Furies. He has, therefore, only passed from one danger and one calamity to another. Euripides extricates him from this latter situation, by the intervention of a divinity ; an expedient which might be necessary in his Iphigenia in Tauris, but which was by no means so in his Orestes; the action of which would be more tragic, if he had abandoned the assassins of Clytemnestra to the tortures of remorse. But Euripides was fond of making the gods descend in machinery; and has but too frequently employed this gross artifice, to explain the subject and develope the plot.
What is called the manners, is the exact conformity of the actions, sentiments, thoughts and language of the personage, with his character. The manners characterize the person, in the action; and they should be good. We have an example of manners unnecessarily bad, in the character of Menelaus, in the tragedy of Orestes. Mr. Potter has justly remarked, that Menelaus, throughout this play, is represented as an ungrateful, unfeeling, timid, designing poltron. The manners must also be proper, resembling and uniform. We have an instance of want of uniformity of manners in the Iphigenia at Aulis, for there the Iphigenia who supplicates for life, has no resemblance to the Iphigenia of the conclusion. In order to give the manners boldness and lustre, they ought to be contrasted with each other, as the character of Polynices with that of Eteocles, in the Phænissa. But as we have exceeded the limits assigned to an essay of this kind, we shall only make the observation, that though the more important characters of the dramas of Euripides are generally unexceptionable, yet those of a secondary and still lower rank, often break the proportions, and violate, in various instances, the probabilities of nature.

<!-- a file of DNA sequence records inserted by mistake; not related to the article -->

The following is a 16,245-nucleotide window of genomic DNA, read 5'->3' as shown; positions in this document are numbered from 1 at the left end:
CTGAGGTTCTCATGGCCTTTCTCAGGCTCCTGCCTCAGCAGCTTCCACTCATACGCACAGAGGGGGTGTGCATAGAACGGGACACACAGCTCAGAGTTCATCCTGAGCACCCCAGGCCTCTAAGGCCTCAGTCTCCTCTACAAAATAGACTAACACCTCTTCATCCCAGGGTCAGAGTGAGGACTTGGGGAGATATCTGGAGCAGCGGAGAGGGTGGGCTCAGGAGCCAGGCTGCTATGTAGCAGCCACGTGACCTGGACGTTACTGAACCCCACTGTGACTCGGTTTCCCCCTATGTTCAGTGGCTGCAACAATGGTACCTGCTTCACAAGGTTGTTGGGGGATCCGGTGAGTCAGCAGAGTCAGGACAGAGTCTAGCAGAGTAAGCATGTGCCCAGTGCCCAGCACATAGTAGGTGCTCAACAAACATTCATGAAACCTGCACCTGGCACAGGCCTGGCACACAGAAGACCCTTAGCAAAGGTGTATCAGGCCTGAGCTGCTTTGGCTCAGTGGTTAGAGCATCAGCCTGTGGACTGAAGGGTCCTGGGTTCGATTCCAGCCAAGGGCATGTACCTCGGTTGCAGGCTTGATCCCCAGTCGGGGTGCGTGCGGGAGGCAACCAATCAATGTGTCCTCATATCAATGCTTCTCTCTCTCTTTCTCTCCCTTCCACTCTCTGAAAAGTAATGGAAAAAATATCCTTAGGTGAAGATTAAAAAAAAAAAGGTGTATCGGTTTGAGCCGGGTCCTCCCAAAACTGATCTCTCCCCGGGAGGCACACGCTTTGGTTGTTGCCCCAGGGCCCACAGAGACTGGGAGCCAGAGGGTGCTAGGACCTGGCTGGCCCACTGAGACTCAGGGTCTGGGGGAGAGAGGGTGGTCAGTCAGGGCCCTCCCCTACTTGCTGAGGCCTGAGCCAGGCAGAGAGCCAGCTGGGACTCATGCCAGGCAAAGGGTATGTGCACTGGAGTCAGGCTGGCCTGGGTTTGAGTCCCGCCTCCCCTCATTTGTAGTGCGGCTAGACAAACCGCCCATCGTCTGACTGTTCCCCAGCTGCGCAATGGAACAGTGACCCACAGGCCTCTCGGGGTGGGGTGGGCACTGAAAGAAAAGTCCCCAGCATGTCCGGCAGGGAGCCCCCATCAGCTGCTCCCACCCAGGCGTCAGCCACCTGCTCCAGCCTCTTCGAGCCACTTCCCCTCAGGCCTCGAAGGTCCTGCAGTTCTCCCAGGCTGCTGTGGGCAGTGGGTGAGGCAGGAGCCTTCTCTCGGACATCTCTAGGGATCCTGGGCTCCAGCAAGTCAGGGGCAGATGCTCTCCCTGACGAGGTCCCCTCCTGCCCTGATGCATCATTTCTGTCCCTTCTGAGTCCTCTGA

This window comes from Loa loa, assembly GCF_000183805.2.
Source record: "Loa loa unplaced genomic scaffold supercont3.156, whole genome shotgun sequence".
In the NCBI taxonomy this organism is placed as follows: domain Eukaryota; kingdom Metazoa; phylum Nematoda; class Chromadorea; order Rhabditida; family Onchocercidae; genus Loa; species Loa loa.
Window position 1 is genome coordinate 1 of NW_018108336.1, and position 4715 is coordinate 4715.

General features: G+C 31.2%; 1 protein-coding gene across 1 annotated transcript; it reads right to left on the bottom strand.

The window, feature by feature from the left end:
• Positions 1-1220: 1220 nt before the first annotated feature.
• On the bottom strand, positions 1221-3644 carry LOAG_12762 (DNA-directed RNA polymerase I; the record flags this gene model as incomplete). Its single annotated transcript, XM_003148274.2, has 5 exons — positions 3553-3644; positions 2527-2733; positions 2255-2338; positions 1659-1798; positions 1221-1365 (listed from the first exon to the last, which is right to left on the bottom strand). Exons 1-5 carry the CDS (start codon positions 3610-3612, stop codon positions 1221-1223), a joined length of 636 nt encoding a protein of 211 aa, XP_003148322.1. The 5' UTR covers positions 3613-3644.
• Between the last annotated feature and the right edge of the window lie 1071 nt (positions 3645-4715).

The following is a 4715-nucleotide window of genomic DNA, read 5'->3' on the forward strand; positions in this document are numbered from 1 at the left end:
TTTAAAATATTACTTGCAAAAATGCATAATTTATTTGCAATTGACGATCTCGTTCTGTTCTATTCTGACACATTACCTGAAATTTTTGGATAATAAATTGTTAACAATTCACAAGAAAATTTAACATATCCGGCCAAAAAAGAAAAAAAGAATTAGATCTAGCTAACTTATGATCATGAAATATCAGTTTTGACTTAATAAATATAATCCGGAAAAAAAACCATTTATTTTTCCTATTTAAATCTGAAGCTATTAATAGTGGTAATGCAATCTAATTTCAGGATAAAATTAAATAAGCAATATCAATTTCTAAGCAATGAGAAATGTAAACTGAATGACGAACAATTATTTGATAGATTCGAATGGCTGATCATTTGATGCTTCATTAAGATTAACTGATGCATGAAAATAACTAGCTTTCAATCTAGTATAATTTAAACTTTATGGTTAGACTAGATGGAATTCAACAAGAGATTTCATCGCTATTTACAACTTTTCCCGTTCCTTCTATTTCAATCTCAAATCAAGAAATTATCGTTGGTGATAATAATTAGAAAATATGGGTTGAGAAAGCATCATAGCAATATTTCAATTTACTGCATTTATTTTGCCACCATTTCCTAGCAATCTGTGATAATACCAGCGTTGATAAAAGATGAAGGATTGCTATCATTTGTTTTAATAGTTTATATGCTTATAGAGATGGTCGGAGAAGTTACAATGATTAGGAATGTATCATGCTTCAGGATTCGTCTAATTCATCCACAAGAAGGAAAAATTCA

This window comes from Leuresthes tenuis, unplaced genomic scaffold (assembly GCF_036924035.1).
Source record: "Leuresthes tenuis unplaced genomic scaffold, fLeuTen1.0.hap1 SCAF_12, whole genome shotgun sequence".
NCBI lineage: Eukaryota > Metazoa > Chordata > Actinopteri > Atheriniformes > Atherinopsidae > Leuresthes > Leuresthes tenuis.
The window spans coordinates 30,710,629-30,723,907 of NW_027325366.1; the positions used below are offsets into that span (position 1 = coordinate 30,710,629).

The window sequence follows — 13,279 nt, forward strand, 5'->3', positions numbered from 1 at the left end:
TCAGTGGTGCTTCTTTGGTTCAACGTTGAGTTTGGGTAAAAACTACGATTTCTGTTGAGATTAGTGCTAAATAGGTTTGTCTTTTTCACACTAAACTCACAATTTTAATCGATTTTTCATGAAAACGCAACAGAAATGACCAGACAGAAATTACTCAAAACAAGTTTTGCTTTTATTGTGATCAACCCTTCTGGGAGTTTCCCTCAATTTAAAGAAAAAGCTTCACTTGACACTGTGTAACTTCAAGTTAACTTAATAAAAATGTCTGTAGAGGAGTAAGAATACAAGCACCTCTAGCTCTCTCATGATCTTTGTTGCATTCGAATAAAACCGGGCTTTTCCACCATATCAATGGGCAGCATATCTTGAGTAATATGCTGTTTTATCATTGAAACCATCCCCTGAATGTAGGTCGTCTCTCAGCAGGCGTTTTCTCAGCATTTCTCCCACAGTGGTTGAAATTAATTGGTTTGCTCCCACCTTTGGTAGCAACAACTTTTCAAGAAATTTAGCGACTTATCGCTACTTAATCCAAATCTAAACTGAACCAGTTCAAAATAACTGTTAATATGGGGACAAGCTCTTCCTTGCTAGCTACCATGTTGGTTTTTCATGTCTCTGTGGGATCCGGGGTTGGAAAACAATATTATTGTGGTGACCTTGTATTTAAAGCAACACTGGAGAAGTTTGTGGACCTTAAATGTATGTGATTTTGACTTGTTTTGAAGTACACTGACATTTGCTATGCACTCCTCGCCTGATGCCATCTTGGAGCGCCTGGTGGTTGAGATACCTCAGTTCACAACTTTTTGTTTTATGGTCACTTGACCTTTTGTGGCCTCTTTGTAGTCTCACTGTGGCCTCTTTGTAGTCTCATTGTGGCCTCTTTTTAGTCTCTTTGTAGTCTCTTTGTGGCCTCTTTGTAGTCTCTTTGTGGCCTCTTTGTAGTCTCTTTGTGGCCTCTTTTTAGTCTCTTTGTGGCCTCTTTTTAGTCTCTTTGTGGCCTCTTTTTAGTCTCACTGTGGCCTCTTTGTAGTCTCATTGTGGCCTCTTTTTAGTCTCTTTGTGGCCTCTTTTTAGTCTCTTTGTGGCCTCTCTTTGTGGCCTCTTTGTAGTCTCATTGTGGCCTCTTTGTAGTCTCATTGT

[Messrs. Editors,-Last winter, I received from a friend, then slowly recovering from severe illness, a letter in verse, partly humorous, partly serious. I take upon me to send you the graver half. Yours, &c.]
FRAGMENT OF A POETICAL EPISTLE.
No more, my friend,
Soothing and rest; who, when there rose
Lonely, in thought, I travelled o'er
Shut out from nature, thus to lie
But I could stand at set of
sun, And see the snow he shone
Brighter and brighter grew the way
Gone is the path, like steps of light,
Why could not I, in spirit, raise Pillar of Bethel to his praise Who blessed me, and free worship pay, Like Isaac's son upon
his Are holy thoughts but visions fair, And transient, chased by stern despair;As break through clouds, in darkness tost, Sweet gleams of starlight, and are lost? Nay turn and study thy own mindNay, look on nature's face; thou'lt find Kind, gentle graces, smiles to raise The wearied spirit-hope, and praise.
O, kind to me! in darkest hour She led me forth with gentle power, From lonely thoughts, from sad unrest, To peace of mind, and to her breast The son who always loved her, pressed ; Called
up the moon to cheer me; laid Her silver light on bank and glade, And bade her throw mysterious beams O’er ice-clad hill-which steely gleams Sent back-a knight who took his rest, His ample shield upon his breast. The fence of long, rough rails, that went O’er trackless snows, a beauty lent